Earth the U.S. is sending other mothers' sons and daughters into hell holes like Iraq and Afghanistan, causing them to be killed or maimed.  I mean, if some countries can't get a grip on their own dictators and/or terrorists, might not they owe the U.S. and its allies a few reparations for stepping up and dealing with their problems?

            What's going on today is a very, very, different (and far more complex) thing than what went on with slavery.

            1. Valerie F profile image58
              Valerie Fposted 7 years ago in reply to this

              The US isn't sending anyone who isn't volunteering to try to put a stop to it.

              1. nicomp profile image61
                nicompposted 7 years ago in reply to this

                The Liberals know better than the volunteers. Personal freedom is anathema to them.

        3. dutchman1951 profile image61
          dutchman1951posted 7 years ago in reply to this

          Rhamson, some real History if you care to read it!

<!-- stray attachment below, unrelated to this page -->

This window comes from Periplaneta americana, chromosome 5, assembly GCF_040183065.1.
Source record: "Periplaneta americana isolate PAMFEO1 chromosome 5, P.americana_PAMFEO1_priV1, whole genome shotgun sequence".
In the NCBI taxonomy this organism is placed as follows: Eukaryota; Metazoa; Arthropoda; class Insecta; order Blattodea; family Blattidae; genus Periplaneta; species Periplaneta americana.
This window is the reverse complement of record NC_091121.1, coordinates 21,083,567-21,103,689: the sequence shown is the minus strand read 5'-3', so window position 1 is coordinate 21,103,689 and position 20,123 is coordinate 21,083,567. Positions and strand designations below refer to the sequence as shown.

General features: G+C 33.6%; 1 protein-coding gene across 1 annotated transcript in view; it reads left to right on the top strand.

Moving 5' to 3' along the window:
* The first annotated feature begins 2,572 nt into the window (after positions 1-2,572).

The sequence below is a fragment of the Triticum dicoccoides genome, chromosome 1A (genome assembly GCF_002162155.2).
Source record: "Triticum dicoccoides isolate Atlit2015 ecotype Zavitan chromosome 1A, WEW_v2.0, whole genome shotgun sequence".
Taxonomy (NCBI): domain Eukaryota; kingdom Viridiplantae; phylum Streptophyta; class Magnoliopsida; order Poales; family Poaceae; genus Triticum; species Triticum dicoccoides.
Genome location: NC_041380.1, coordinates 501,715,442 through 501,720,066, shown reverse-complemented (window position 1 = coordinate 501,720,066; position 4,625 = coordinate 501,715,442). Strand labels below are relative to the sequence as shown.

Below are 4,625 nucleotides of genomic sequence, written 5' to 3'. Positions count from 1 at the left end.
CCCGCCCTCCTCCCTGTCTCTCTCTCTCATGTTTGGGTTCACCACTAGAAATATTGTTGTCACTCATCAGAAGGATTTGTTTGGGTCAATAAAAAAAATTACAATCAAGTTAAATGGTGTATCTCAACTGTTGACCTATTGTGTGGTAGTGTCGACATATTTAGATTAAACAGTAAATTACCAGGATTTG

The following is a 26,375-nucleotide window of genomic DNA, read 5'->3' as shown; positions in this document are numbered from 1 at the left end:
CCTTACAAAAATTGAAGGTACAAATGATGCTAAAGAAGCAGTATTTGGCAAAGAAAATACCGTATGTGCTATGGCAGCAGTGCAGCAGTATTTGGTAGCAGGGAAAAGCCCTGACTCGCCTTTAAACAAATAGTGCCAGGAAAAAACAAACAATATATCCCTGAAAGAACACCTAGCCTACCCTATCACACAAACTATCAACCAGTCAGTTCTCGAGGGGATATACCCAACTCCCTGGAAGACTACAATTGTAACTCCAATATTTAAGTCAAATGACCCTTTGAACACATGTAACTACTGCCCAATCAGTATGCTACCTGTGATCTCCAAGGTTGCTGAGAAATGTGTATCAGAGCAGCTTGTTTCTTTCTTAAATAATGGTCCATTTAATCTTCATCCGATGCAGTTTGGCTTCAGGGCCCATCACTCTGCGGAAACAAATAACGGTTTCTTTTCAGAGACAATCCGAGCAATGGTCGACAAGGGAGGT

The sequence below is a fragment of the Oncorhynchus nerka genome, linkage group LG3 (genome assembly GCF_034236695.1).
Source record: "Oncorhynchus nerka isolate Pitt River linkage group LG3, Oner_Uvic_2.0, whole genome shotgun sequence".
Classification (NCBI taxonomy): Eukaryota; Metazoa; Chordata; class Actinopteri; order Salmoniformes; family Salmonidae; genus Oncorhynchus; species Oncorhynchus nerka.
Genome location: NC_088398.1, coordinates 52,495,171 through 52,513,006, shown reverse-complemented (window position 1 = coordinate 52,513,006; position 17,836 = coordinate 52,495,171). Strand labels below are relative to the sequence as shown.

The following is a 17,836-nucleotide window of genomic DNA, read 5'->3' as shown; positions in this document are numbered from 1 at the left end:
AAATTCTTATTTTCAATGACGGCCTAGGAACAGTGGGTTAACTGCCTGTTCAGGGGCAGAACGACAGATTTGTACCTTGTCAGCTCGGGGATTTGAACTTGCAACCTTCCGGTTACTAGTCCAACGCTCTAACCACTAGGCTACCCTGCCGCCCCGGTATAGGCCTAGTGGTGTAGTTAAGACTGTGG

The Start of the seconf phase of the Middle East War dates back to the Belfore Agreement at the UN, England, France Germany and Russia and the United States all togeather deciding to divy up the land.

          The actualy start of it is discussed below;

          Prelude to the war

          This article is part of the series on:

          History of Lebanon

          Ancient History
          Phoenicia
          Ancient history of Lebanon
          Foreign Rule
          Assyrian Rule
          Babylonian Rule
          Persian Rule
          Hellenistic Rule
          Roman Rule
          Byzantine Rule
          Arab Era
          Ottoman Rule
          French Rule
          Modern Lebanon
          1958 Lebanon crisis
          Lebanese Civil War
          1982 Lebanon War
          Syrian occupation of Lebanon
          2005 Lebanon bombings
          Cedar Revolution
          2006 Lebanon War
          2006-8 political protests
          2007 North Lebanon conflict
          2008 conflict in Lebanon
          Topical
          Military history
          Economic history
          Timeline of Lebanese history
          This box: view • talk • edit
          [edit] Historical Context